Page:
I think Wendi had a great point.  Trump talks crazy, but might just move to the middle, as history has shown with most presidents. (Recall, in the past he’s mostly been a democrat by word and deed prior to jumping into politics).  In either case he is an unknown (politically).

    Why I can’t vote for Hillary.  Let’s face it, Brian nailed it.  She did stuff that any normal person (in the 99%) would have been fired and gone to jail for.  She lives in that place where different rules apply (and she knows it), this whole culture of a segment of elites/CEOs/politicians who get to fail upward.  With the whole DNC wiki-leaks reveal too, we see that this behavior is systemic to the party itself.  I just can’t, in good moral conscience, reward that kind of behavior.

    Here too, we already had the Bill/Hillary white house for 8 years back in the 90s.  We know what to expect.  They’ve both skirted legal issues before and have been less than moral about it. There’s a long standing debate in academia about the need or not of morality in politics.  But for myself, the big issue is honesty.  And this political season, I just can’t believe in anything it seems.

    So what do I do, I can vote independent, which likely splits the vote (or throws my vote away as some would say) and can help to a Trump win. I can stay home, which likely has the same result. Or I can vote Hillary, as a least-worst option, but in doing so I throw my own sense of ideals out the window and I help validate the system that lets absconding politicians succeed. Gaaaaah! >_<

    I also have family members, who are long standing democrats, who are going with Trump because they are fed up with the political shenanigans of Hillary and the Democratic Party.  My jaw drops.  It’s such a frustrating year to be sure.

    Anyway, again, an excellent and thought provoking episode.  Kudos to Patrick and all the guest hosts. 🙂

  5. Matthias Keller says:

    Another great episode of the Phileas Club. I like the calm and objective discussion and especially that it was not all focused on Trump 😉

    Wendi’s expertise provided very interesting insights and also made up for the fact, that there was no „real“ Trump supporter by explaining the motivation/thinking in supporting Trump. But it still might have been interesting to hear someone from the Trump camp (or maybe a Bernie supporter) first hand.

    I would somewhat disagree with Brian’s assessment that the US hasn’t had as many wars compared to the Europeans though. It is true that the political system has survived for a long time but there have been enough wars with US participation in the 19th century alone, not to mention the devastating civil war that split the country in two for a short period of time. But that is just a side note 😉

    I also wanted to comment on Patrick’s idea of “fixing the system”. While I know that the remarks of making it more like the French system were not that elaborate, I still want to point out that there are many traps when trying to change an existing political system. Whenever you change (even small) parts of a political system you risk upsetting the established balance or may cause unintentional side effects. Even though your intentions might be good the actions taken might cause exactly the opposite of the intended effects. A good example for this is Israel in the 1990’s: To provide more stability and counteract the fragmentation of the Knesset they changed the constitution and decided on a direct election if the prime minister. This had (rather predictably) the exact opposite effect and cause so many problems that they reverted to the previous system after three terms.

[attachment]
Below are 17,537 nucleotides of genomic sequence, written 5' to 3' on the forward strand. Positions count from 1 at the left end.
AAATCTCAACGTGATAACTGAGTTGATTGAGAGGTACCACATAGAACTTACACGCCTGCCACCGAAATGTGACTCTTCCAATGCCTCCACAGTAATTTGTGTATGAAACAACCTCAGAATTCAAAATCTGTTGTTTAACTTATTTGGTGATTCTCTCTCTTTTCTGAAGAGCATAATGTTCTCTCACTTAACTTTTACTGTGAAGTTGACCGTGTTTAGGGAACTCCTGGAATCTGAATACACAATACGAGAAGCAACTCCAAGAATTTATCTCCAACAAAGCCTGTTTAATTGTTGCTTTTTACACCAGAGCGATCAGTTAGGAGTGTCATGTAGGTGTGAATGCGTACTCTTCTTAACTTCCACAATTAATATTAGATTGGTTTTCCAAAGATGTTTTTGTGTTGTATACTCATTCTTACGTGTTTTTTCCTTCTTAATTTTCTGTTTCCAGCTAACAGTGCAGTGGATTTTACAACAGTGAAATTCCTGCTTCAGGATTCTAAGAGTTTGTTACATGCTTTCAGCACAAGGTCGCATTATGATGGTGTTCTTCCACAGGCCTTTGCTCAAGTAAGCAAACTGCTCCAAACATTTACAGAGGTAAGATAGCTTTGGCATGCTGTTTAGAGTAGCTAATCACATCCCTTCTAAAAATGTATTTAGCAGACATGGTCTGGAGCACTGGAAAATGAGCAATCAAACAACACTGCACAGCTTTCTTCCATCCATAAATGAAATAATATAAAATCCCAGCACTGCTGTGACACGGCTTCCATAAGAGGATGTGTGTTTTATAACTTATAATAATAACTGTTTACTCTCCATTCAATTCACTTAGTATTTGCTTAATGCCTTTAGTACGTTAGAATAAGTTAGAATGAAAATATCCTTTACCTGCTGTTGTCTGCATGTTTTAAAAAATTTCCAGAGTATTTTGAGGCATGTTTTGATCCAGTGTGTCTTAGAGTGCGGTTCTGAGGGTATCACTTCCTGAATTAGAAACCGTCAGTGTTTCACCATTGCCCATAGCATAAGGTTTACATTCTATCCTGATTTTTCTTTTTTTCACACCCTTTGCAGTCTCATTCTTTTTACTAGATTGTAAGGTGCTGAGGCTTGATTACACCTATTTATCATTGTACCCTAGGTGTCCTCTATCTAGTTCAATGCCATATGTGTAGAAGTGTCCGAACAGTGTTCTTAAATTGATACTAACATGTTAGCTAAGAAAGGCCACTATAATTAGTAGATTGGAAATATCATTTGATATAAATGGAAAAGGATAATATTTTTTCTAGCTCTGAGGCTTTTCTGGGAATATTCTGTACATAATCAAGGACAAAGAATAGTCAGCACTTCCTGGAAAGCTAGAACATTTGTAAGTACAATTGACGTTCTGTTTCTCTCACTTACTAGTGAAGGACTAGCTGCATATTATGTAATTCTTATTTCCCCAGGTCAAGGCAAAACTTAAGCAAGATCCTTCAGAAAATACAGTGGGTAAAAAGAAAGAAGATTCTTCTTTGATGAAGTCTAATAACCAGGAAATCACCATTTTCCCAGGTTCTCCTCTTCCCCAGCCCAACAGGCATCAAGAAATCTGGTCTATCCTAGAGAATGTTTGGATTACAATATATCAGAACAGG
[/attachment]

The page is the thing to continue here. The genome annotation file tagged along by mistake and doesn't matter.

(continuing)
I’m not saying that you can’t (or shouldn’t) change the way the US President is elected (especially since the fundamental ideas of the electoral college are largely based on the situation in the 18th century and have many flaws). I’m just saying you need to be careful if you want to do that, even though this part of the system might not cause a lot of problems. (But comparing it to France is a little bit problematic since France has a semi-presidential system which is a bit different). This just as a side note to what was already discussed in the episode.

    Again, I really liked the episode and I think you all really made sense of the US elections 🙂
    (also I just love the facts and trivia the “infuriatingly neutral” Tom always brings in)

    • patrick says:

      Yeah, I guess you’re right on the unintended consequences indeed. It’s just that I have a feeling people are fed up with the system the way it is (and Trump is campaigning on that), but then when asked how to change it they retreat a bit, which seems contradictory. Still, good point which I didn’t really think about…

  6. Hey Patrick, great episode, though after watching this weeks DNC convention I wish you had waited one more week to get both sides. Also I keep hearing people talk about Hillary’s email scandal yet they don’t clearly articulate it Hear is an article that goes through it I think you should give it a read.

  7. I think you let an interest in balance blind you to a common myth. Liberals aren’t notably more likely to reject vaccines. The relevant section starts on page 29.

    Separate from that there is not a single election system in the US. Each state sets their own procedures for selecting their electors. Right now that means 48 states have a winner take all, single round election. Maine and Nebraska use a congressional district apportionment system. In theory this means that one electoral vote for victory in each district, with the two remaining votes going to the popular vote winner. In practice that hasn’t mattered, because the popular vote winner has swept both states since the introduction of their systems. Technically there is no requirement to even have a popular election. The last time it was done was in the 1870s, but it is possible for a state legislature to simply assign electors.

    This really was a great episode.